WICHITA FALLS, TX - The Centers for Disease Control (CDC) say it can take about one full week for the body to adjust for sleeping, eating, and activity changes after setting your clocks back for Daylight Saving Time (DST). We spoke with Doctor Micha Boyer of The Clinics of North Texas in Wichita Falls.
"People can kind of feel tired earlier or not able to go to sleep," said Doctor Boyer.
What you gain for one day in an hour of sleep you lose in keeping control of a normal sleep cycle that Doctor Boyer says in crucial to personal health. While life might be feeling a little different now following DST Doctor Boyer said that there are multiple ways you can help get your mind and body back on track.
"If it is during the day if it is lunch go for a walk get some sunlight other things to kind of just be aware of is go ahead and get your sleep schedule re-adjusted," said Doctor Boyer.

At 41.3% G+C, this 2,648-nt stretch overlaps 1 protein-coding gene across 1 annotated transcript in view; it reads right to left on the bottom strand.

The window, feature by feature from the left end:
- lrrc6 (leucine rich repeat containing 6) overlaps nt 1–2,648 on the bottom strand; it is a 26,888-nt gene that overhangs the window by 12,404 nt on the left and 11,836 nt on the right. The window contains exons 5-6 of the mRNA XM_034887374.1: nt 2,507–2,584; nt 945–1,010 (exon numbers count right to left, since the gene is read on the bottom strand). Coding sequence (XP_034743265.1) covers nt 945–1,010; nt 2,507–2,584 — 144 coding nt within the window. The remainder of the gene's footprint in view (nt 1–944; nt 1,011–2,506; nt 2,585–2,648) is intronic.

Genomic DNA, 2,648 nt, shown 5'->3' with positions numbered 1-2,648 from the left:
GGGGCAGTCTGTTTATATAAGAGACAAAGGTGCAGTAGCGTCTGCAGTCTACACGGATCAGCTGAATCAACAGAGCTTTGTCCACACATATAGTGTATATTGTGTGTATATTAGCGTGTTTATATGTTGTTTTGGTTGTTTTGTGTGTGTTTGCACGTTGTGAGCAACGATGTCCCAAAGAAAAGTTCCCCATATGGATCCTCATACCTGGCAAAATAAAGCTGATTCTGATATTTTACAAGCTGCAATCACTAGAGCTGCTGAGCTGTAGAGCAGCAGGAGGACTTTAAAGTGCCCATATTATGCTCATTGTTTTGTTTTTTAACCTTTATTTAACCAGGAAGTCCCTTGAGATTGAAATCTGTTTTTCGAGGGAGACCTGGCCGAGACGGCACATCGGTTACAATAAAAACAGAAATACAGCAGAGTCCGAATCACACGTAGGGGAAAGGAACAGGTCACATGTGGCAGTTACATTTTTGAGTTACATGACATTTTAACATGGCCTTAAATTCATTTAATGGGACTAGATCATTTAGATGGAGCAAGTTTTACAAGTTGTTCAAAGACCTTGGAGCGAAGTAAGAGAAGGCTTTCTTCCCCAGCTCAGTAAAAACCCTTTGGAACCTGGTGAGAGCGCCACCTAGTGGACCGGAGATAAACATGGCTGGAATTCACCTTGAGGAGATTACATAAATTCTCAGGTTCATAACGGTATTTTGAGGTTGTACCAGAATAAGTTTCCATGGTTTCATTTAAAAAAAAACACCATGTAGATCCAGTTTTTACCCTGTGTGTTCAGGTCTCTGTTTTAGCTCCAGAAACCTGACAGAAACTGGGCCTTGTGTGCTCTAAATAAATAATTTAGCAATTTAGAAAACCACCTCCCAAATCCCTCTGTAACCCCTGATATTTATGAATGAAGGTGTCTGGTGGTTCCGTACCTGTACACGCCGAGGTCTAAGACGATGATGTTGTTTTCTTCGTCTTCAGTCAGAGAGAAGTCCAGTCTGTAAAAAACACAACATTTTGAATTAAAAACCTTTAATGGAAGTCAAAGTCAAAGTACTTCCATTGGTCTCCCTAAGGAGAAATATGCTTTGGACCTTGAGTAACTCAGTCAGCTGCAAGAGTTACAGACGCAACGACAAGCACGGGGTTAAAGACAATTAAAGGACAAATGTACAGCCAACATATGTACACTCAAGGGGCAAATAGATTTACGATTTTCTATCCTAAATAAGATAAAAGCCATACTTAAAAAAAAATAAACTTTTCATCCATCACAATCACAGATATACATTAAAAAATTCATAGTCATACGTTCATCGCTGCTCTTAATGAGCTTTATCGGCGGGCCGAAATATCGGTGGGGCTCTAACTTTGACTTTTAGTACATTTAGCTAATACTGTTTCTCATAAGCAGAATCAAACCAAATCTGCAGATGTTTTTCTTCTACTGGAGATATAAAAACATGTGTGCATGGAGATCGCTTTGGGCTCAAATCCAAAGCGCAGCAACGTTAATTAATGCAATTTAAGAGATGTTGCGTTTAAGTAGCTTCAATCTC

Doctor Boyer said that exercise can be a great tool to help lower depression, mood, emotional, sleeping, and potential dietary problems that might have been thrown off while adjusting to DST. Doctor Boyer recommends that Texomans increase activity to decrease the chance of developing unhealthy habits.
"You kind of get this bored eating, or you're just more on the couch, or you're watching TV more often, or you're just not as active. So, you do end up eating a little bit more also if you're more tired or mood is affected that could change their diet as well," said Doctor Boyer.
If you would like to learn more about how you can help prevent yourself from feeling some of the negative health side effects caused by DST CLICK HERE for a link to the CDC's "Daylight Saving: Suggestions" page on their website.